27/11/2007 - 22:00

Betrayal of party principles

27/11/2007 - 22:00

Bookmark

Save articles for future reference.

“It’s the economy, stupid” was the one liner often repeated by those inside the Bill Clinton camp that so convincingly toppled George H Bush’s Republican administration in 1992.

Betrayal of party principles

“It’s the economy, stupid” was the one liner often repeated by those inside the Bill Clinton camp that so convincingly toppled George H Bush’s Republican administration in 1992.

However, something all observers of last Saturday’s Australian federal election agree upon is it wasn’t “…the economy, stupid” that ensured Kevin Rudd would so easily topple John Howard.

The Howard-led coalition had returned Australia to near-full employment alongside relatively low inflation and low interest rates, so the economy was ticking like a Swiss watch.

Yet, like the Bush-led Republicans, the Howard-led Liberals were soundly rejected.

If nothing else, these quite different defeat backgrounds show that politics cannot be analysed by slotting outcomes into simple, pre-packaged theories.

Governments don’t inevitably win when economies are humming.

That said, the question that will continue being asked is how a government with such an enviable economic record could find itself undergoing the same fate as one 15 years earlier that lost because of an economic downturn.

There are several obvious answers, some of which commentators have already highlighted.

Mr Howard was nearing 70 years of age, so failed to resonate with the new and large demographic wave of first-time voters who’d never experienced Labor in power.

Most first timers were about seven years old when Mr Howard toppled Paul Keating-led Labor in 1996.

This was further reinforced by the fact that so many first timers were about to or had just entered the workforce, so understandably accepted the Labor/trade union campaign against Mr Howard’s WorkChoices legislation.

Linked to this was the fact that Labor had found an Eddie McGuire-type TV performer in Mr Rudd to lead it from its 12 years in the wilderness.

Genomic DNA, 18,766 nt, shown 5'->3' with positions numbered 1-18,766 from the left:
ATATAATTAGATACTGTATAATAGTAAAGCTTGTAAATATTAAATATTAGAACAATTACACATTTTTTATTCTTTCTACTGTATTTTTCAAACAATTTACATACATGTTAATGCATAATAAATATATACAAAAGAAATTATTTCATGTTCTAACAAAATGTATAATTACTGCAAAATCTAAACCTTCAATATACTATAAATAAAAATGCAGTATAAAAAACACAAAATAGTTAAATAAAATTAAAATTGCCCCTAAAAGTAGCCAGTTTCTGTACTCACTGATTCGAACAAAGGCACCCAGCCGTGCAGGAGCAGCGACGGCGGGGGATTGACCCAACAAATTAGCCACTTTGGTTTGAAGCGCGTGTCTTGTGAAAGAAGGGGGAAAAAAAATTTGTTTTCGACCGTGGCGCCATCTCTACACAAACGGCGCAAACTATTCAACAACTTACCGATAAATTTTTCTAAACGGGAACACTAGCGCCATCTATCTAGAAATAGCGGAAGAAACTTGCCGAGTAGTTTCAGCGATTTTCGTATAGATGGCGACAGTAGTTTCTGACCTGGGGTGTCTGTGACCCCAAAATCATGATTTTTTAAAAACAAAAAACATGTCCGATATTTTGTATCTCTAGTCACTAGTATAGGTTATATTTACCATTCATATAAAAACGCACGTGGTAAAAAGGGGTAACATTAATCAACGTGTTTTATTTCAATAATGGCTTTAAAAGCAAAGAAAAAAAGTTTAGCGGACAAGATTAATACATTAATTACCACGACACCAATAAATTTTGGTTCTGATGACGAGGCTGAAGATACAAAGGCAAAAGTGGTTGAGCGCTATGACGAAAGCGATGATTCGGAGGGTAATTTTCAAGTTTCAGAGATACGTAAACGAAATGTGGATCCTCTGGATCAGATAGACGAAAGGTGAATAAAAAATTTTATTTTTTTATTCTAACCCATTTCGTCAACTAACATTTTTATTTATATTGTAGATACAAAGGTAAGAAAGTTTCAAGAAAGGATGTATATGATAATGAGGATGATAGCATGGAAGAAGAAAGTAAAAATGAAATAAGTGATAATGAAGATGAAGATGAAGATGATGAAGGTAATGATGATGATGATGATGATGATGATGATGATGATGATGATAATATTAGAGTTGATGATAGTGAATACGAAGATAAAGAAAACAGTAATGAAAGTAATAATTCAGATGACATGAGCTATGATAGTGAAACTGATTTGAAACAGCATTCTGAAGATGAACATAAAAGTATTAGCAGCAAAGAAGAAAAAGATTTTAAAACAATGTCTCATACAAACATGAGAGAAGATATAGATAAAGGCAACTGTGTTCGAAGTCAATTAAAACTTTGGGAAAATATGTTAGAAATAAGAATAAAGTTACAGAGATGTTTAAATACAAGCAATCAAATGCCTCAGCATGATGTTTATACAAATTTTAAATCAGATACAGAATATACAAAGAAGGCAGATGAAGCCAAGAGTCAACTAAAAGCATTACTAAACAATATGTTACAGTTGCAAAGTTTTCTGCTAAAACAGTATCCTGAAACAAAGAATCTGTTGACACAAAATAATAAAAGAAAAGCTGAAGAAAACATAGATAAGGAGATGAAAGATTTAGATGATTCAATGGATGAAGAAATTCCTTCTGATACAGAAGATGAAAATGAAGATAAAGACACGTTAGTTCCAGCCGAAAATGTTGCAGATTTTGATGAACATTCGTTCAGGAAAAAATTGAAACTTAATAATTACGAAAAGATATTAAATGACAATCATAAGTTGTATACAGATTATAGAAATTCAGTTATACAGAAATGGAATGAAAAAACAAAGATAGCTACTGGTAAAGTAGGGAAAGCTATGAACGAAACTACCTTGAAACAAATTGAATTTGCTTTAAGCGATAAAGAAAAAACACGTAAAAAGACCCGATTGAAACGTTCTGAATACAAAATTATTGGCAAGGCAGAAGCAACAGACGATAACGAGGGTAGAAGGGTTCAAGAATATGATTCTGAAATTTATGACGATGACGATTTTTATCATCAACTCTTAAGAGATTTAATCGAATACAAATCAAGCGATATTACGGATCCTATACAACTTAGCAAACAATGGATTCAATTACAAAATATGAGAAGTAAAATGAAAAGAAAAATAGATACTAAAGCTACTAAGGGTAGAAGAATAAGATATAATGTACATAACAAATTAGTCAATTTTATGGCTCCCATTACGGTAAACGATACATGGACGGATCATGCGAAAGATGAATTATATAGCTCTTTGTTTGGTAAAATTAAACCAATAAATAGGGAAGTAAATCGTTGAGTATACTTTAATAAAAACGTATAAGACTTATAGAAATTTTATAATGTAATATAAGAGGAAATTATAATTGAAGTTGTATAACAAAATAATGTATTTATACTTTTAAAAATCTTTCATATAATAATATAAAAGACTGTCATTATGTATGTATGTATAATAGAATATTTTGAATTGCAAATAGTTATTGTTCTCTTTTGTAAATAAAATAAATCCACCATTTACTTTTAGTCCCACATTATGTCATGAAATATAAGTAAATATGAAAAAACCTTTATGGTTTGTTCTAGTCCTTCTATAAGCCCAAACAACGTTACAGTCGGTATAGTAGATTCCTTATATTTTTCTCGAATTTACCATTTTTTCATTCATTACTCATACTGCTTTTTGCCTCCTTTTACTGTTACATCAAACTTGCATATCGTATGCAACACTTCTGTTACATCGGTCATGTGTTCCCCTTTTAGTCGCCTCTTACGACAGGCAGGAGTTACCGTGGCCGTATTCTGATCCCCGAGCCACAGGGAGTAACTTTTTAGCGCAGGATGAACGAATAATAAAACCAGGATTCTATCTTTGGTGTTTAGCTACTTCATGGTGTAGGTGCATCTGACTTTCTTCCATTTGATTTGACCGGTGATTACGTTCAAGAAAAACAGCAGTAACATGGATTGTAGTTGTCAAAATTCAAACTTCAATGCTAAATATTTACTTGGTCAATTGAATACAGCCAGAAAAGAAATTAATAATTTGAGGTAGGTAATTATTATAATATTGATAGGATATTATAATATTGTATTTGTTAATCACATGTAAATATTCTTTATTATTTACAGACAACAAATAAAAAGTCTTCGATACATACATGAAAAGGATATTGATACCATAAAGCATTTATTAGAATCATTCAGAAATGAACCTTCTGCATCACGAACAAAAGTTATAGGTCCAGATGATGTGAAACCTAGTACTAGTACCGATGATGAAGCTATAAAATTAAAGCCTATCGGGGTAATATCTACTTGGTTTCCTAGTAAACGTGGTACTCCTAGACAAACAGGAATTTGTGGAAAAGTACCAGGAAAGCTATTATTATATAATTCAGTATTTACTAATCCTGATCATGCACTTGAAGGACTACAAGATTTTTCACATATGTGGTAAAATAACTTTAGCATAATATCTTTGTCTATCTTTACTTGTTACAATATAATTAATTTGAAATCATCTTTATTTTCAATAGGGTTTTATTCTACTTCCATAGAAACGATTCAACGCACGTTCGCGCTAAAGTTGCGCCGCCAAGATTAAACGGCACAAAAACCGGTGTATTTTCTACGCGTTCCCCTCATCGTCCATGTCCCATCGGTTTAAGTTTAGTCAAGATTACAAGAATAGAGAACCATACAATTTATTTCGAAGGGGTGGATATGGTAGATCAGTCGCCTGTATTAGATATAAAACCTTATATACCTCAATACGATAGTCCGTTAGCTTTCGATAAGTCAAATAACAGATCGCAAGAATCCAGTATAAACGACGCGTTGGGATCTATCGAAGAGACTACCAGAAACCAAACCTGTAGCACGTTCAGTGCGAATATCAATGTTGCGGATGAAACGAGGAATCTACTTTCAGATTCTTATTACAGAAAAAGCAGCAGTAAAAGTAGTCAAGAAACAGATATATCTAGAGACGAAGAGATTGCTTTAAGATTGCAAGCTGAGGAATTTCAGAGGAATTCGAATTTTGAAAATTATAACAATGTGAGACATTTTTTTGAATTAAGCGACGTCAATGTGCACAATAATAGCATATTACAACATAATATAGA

Mr Rudd, whenever chattering on TV, seemed to have an answer for virtually everything – from combating rising grocery prices to reversal of the impact of the scorching sun by 2050 – and, along the way, assuring us that every child will be educated by a laptop.

Equally significant was the fact that Mr Rudd stressed he’d be changing nothing with regard to economic management since he, like Mr Howard, was an “economic conservative”, rather than another profligate socialist.

Many found these and so many of his other such claims convincing, and dutifully fell in behind Kevin07’s candidates.

What other non-economic reasons help explain the humiliating Howard tumble?

That’s easy to answer.

First and foremost, Mr Howard and his team no longer looked fresh and enthusiastic.

In addition, Peter Costello’s ongoing claims that he should be PM grated on many people’s nerves.

And there’s also little doubt that a 1972-style “It’s Time” factor existed.

Then there was the slow-drip effect of Labor’s decade-long objections to the Howard government’s social agenda, so that by election 2007 many were convinced that it was mean, tricky, or both.

Labor candidates and spokespeople repeated over and over words and phrases like Tampa, Weapons of Mass Destruction, AWB, mandatory detention, and others.

The drip-drip effect of such repetition certainly helped convey that all was not kosher when it came to the government’s handling of the truth.

The genius of Mr Rudd was that: despite three meetings in Perth with former WA premier Brian Burke; the phony Anzac Day Long Tan commemorative service; and revelations of a drunken night out at a Manhattan strip joint, he was able to emerge without damaging his standing on election day.

In fact, after each of these was publicised nationally, his standing rose, amazingly, to new and greater heights.

Why this occurred has never been explained by any of the country’s many insightful political commentators.

According to one of State Scene’s best informants, this happened because most voters had already decided to back Mr Rudd come what may.